Educators rework the way schools teach science. Focus on `systems,' not just facts and terms
FOR two years, James Rutherford and five teams of scientists, economists, sociologists, and other scholars around the country have been working at what may be the most comprehensive effort in 50 years to rework how science is taught in schools. Called Project 2061 (for the year Halley's comet returns to this solar system), the effort will focus on introducing students to the structural questions and themes that underlie science - rather than giving them isolated bits of information and facts.Skip to next paragraph
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``Typically, students would just pass by a key concept like `system,''' says Dr. Rutherford, a science educator at the American Academy for the Advancement of Science (AAAS), where Project 2061 originated. ``They would learn about it through ecosystem, in chemistry or economics, or in the idea of family, nation, or state. But rarely do they examine the powerful idea of `system' itself.''
What trains the mind to understand and be engaged in science, says Rutherford, is a grasp of those ideas that tie various disciplines together: ideas like scale, stability, model, pattern, change, evolution, cause. ``This isn't just problem solving or logic, it's an approach or habit of thinking,'' he says.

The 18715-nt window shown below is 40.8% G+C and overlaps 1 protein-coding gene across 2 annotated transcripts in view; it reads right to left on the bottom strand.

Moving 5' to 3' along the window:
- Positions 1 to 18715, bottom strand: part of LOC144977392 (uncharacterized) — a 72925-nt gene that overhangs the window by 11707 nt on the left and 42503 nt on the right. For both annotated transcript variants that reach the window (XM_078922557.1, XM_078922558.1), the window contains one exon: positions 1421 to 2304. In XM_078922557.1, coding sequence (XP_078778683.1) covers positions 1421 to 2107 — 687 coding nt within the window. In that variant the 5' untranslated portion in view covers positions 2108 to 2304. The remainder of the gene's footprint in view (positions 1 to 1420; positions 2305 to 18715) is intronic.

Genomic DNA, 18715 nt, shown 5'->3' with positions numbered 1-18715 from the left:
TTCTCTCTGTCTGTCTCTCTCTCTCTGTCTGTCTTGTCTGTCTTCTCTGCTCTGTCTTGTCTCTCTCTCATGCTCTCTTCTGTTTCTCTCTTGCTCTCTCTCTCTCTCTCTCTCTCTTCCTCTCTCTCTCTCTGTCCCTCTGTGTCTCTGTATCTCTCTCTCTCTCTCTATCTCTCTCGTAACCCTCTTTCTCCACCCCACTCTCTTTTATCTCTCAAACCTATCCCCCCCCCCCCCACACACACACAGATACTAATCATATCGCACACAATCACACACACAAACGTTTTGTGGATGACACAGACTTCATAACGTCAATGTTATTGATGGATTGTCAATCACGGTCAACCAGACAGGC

But Project 2061 is a long way from completion. The initial conceptual work - bankrolled at $1.5 million by the Carnegie Corporation, the Mellon Foundation, and AAAS - is over.
Now Rutherford & Co. will take the show on the road. Over the next 2 years, they will work closely with five school systems (not yet announced) around the country.
The project will be fitted to all grades - K-12. Each site will be affiliated with a local university, which will provide intellectual support to the team. ``We want different models. Some of the approaches may be fairly conservative, some may be radical. We want to keep it flexible,'' says Rutherford.
Along with the work at the five sites, AAAS will be reexamining all areas of science in schools: types of tests, teacher preparation, curriculum, materials, and local, state, and federal policies.
Beyond that lies a ``dissemination phase,'' which AAAS staff members think will be a 10- to 25-year task.
``It's one of the most important projects to come along in a while,'' says Alden Dunham of the Carnegie Corporation. ``The draft of the conceptual document is extraordinary.''
Growing ``science illiteracy'' among US students was a main spur to Project 2061. (``Not just illiterate, grotesquely illiterate,'' says professor Peter Caws at George Washington University.)
A new study of 10th-graders by Jon Miller at Northern Illinois University, for example, found that only 15 percent of students scored above 70 in age-appropriate questions on science policy (nuclear power, acid rain), and only 7.5 percent scored above this level in basic science and math.
Dr. Miller predicts a shortfall of 700,000 engineers in the next decade.
``These days I'm more worried about the effect of science illiteracy on our democracy and democratic processes than on science itself,'' Miller says. Precise reasoning, the struggle for clarity, an originality cultivated by familiarity with science - all are necessary qualities of mind in a democracy, he says.